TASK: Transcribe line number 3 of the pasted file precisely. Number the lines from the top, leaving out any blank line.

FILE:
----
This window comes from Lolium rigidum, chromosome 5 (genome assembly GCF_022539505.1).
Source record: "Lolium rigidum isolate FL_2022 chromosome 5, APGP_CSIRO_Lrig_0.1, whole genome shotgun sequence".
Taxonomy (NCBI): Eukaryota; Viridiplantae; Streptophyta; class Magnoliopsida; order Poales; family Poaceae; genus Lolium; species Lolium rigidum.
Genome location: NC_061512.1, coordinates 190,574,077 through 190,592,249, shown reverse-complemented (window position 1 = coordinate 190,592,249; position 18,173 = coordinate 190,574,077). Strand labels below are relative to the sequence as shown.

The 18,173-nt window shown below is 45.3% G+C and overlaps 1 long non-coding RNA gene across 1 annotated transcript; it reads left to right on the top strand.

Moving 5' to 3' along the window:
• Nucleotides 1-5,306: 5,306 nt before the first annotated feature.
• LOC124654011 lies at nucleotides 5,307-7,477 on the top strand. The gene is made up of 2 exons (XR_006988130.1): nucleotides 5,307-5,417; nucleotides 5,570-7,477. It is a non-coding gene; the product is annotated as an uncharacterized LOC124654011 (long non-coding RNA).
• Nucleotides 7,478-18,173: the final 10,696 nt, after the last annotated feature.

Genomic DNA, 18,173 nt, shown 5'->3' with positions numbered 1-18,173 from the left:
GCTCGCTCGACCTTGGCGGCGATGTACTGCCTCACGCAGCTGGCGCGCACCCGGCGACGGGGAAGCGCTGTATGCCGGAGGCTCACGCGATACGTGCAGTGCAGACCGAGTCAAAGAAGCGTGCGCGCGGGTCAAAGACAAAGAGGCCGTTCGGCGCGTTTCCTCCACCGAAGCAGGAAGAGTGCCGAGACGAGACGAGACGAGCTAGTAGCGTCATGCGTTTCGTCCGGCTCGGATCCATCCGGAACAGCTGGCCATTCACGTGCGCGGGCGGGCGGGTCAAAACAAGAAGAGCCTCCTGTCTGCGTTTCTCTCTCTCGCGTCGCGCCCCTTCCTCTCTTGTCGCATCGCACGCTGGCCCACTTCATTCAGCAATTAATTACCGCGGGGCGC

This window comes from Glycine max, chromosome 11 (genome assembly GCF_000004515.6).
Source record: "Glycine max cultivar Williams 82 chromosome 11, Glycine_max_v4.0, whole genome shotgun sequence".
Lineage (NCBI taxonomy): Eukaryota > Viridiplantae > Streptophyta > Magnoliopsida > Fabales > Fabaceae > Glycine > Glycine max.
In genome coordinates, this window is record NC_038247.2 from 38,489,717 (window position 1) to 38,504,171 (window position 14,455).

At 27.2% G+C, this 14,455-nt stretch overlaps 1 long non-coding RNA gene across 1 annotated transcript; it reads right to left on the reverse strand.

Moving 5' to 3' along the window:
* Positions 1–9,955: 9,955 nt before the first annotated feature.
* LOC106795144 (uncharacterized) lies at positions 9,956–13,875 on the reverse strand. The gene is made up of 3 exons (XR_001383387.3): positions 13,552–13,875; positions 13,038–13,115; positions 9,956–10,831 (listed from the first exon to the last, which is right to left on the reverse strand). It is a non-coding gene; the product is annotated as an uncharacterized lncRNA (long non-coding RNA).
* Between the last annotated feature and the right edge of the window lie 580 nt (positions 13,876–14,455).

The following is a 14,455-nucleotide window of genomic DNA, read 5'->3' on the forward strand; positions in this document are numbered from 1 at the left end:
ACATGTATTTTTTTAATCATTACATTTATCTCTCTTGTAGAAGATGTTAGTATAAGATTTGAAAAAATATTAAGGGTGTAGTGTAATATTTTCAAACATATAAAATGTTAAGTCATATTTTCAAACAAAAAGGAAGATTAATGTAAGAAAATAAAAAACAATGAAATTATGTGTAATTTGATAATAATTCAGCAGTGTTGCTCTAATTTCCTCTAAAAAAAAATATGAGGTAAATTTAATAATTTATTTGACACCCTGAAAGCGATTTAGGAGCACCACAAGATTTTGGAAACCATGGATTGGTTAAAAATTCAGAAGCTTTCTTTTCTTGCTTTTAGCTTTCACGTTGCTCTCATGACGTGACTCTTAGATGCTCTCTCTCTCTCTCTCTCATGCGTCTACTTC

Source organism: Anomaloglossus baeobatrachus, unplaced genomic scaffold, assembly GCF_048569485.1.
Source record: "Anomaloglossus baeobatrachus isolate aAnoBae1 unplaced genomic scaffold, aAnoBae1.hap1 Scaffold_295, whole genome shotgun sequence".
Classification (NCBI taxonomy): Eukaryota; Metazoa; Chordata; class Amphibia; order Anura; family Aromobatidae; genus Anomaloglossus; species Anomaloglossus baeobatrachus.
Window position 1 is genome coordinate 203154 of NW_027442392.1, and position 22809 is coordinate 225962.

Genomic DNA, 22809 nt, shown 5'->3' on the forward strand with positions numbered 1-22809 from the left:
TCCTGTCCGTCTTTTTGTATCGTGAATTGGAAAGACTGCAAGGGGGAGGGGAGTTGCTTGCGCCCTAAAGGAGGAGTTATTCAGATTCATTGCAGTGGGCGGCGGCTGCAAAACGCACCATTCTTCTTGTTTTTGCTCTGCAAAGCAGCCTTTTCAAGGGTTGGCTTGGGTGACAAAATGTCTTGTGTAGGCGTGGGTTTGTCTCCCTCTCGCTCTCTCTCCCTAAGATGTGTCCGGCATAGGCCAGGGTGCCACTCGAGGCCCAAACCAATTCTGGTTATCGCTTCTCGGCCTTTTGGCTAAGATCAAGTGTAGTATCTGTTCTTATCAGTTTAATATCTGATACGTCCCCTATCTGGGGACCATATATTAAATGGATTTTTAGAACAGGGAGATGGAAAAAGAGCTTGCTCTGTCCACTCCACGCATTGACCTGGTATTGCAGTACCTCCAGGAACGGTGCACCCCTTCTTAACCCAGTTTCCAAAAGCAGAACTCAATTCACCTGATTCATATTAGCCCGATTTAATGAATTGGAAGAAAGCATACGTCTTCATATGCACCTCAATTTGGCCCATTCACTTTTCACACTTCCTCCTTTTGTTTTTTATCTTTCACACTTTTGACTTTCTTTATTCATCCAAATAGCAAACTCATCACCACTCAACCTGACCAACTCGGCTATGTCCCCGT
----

Taxonomy (NCBI): Eukaryota; Viridiplantae; Streptophyta; class Magnoliopsida; order Poales; family Poaceae; genus Lolium; species Lolium rigidum.